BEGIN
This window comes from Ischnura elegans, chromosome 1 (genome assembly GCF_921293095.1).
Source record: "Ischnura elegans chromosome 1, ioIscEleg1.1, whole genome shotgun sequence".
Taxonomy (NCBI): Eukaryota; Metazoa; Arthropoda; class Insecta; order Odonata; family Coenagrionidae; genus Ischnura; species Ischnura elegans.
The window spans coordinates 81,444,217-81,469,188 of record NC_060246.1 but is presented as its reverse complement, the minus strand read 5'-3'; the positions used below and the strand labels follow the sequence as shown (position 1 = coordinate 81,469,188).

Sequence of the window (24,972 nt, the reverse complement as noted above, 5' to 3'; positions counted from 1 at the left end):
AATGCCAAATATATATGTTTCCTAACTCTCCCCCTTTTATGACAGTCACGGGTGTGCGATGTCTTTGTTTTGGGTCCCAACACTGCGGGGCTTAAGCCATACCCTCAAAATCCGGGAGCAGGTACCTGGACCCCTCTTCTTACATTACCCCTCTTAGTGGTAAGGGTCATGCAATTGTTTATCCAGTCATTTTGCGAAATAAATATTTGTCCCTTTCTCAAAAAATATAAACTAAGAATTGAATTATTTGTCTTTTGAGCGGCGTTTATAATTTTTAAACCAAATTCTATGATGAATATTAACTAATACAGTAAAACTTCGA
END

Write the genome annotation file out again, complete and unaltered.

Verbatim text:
This window comes from Ischnura elegans, chromosome 1 (genome assembly GCF_921293095.1).
Source record: "Ischnura elegans chromosome 1, ioIscEleg1.1, whole genome shotgun sequence".
Taxonomy (NCBI): Eukaryota; Metazoa; Arthropoda; class Insecta; order Odonata; family Coenagrionidae; genus Ischnura; species Ischnura elegans.
The window spans coordinates 81,444,217-81,469,188 of record NC_060246.1 but is presented as its reverse complement, the minus strand read 5'-3'; the positions used below and the strand labels follow the sequence as shown (position 1 = coordinate 81,469,188).

Sequence of the window (24,972 nt, the reverse complement as noted above, 5' to 3'; positions counted from 1 at the left end):
AATGCCAAATATATATGTTTCCTAACTCTCCCCCTTTTATGACAGTCACGGGTGTGCGATGTCTTTGTTTTGGGTCCCAACACTGCGGGGCTTAAGCCATACCCTCAAAATCCGGGAGCAGGTACCTGGACCCCTCTTCTTACATTACCCCTCTTAGTGGTAAGGGTCATGCAATTGTTTATCCAGTCATTTTGCGAAATAAATATTTGTCCCTTTCTCAAAAAATATAAACTAAGAATTGAATTATTTGTCTTTTGAGCGGCGTTTATAATTTTTAAACCAAATTCTATGATGAATATTAACTAATACAGTAAAACTTCGA